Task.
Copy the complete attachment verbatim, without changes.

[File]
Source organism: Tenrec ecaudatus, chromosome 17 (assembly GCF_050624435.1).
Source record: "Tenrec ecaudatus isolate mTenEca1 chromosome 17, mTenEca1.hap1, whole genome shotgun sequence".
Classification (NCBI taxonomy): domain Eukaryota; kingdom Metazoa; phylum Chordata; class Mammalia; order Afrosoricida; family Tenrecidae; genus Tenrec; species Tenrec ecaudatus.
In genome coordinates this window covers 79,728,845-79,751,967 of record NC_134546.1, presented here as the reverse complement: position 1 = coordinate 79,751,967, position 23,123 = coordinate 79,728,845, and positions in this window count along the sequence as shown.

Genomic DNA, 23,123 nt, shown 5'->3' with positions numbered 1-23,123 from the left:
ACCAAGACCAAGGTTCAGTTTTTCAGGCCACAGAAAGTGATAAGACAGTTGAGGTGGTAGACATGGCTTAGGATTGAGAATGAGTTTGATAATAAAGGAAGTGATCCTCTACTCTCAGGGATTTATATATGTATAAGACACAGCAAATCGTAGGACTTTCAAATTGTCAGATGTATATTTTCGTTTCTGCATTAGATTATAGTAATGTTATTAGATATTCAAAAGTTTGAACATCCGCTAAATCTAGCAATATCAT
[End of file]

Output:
Source organism: Tenrec ecaudatus, chromosome 17 (assembly GCF_050624435.1).
Source record: "Tenrec ecaudatus isolate mTenEca1 chromosome 17, mTenEca1.hap1, whole genome shotgun sequence".
Classification (NCBI taxonomy): domain Eukaryota; kingdom Metazoa; phylum Chordata; class Mammalia; order Afrosoricida; family Tenrecidae; genus Tenrec; species Tenrec ecaudatus.
In genome coordinates this window covers 79,728,845-79,751,967 of record NC_134546.1, presented here as the reverse complement: position 1 = coordinate 79,751,967, position 23,123 = coordinate 79,728,845, and positions in this window count along the sequence as shown.

Genomic DNA, 23,123 nt, shown 5'->3' with positions numbered 1-23,123 from the left:
ACCAAGACCAAGGTTCAGTTTTTCAGGCCACAGAAAGTGATAAGACAGTTGAGGTGGTAGACATGGCTTAGGATTGAGAATGAGTTTGATAATAAAGGAAGTGATCCTCTACTCTCAGGGATTTATATATGTATAAGACACAGCAAATCGTAGGACTTTCAAATTGTCAGATGTATATTTTCGTTTCTGCATTAGATTATAGTAATGTTATTAGATATTCAAAAGTTTGAACATCCGCTAAATCTAGCAATATCAT